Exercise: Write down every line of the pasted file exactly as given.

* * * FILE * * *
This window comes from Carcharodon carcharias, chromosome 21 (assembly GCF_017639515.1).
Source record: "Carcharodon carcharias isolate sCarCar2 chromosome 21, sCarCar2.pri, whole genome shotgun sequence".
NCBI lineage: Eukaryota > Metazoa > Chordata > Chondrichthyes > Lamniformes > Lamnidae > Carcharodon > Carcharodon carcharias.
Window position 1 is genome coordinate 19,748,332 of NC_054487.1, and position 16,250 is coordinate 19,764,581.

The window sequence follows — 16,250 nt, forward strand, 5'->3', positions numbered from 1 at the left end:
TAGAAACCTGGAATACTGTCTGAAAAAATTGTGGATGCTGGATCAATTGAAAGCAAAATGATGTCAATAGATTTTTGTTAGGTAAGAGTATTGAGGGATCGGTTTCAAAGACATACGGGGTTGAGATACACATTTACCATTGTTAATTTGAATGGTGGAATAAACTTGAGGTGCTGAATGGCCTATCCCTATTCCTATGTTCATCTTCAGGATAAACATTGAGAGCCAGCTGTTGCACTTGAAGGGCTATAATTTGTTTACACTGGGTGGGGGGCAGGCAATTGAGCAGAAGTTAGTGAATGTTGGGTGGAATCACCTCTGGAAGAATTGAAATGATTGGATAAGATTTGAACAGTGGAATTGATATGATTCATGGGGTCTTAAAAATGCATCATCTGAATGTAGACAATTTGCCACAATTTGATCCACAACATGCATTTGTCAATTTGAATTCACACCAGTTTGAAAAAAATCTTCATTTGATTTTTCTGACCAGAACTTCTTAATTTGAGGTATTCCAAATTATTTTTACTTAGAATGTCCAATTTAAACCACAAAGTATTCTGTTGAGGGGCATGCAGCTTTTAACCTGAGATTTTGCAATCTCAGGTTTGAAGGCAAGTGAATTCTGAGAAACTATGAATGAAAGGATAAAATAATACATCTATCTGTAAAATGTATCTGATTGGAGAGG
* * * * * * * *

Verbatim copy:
This window comes from Carcharodon carcharias, chromosome 21 (assembly GCF_017639515.1).
Source record: "Carcharodon carcharias isolate sCarCar2 chromosome 21, sCarCar2.pri, whole genome shotgun sequence".
NCBI lineage: Eukaryota > Metazoa > Chordata > Chondrichthyes > Lamniformes > Lamnidae > Carcharodon > Carcharodon carcharias.
Window position 1 is genome coordinate 19,748,332 of NC_054487.1, and position 16,250 is coordinate 19,764,581.

The window sequence follows — 16,250 nt, forward strand, 5'->3', positions numbered from 1 at the left end:
TAGAAACCTGGAATACTGTCTGAAAAAATTGTGGATGCTGGATCAATTGAAAGCAAAATGATGTCAATAGATTTTTGTTAGGTAAGAGTATTGAGGGATCGGTTTCAAAGACATACGGGGTTGAGATACACATTTACCATTGTTAATTTGAATGGTGGAATAAACTTGAGGTGCTGAATGGCCTATCCCTATTCCTATGTTCATCTTCAGGATAAACATTGAGAGCCAGCTGTTGCACTTGAAGGGCTATAATTTGTTTACACTGGGTGGGGGGCAGGCAATTGAGCAGAAGTTAGTGAATGTTGGGTGGAATCACCTCTGGAAGAATTGAAATGATTGGATAAGATTTGAACAGTGGAATTGATATGATTCATGGGGTCTTAAAAATGCATCATCTGAATGTAGACAATTTGCCACAATTTGATCCACAACATGCATTTGTCAATTTGAATTCACACCAGTTTGAAAAAAATCTTCATTTGATTTTTCTGACCAGAACTTCTTAATTTGAGGTATTCCAAATTATTTTTACTTAGAATGTCCAATTTAAACCACAAAGTATTCTGTTGAGGGGCATGCAGCTTTTAACCTGAGATTTTGCAATCTCAGGTTTGAAGGCAAGTGAATTCTGAGAAACTATGAATGAAAGGATAAAATAATACATCTATCTGTAAAATGTATCTGATTGGAGAGG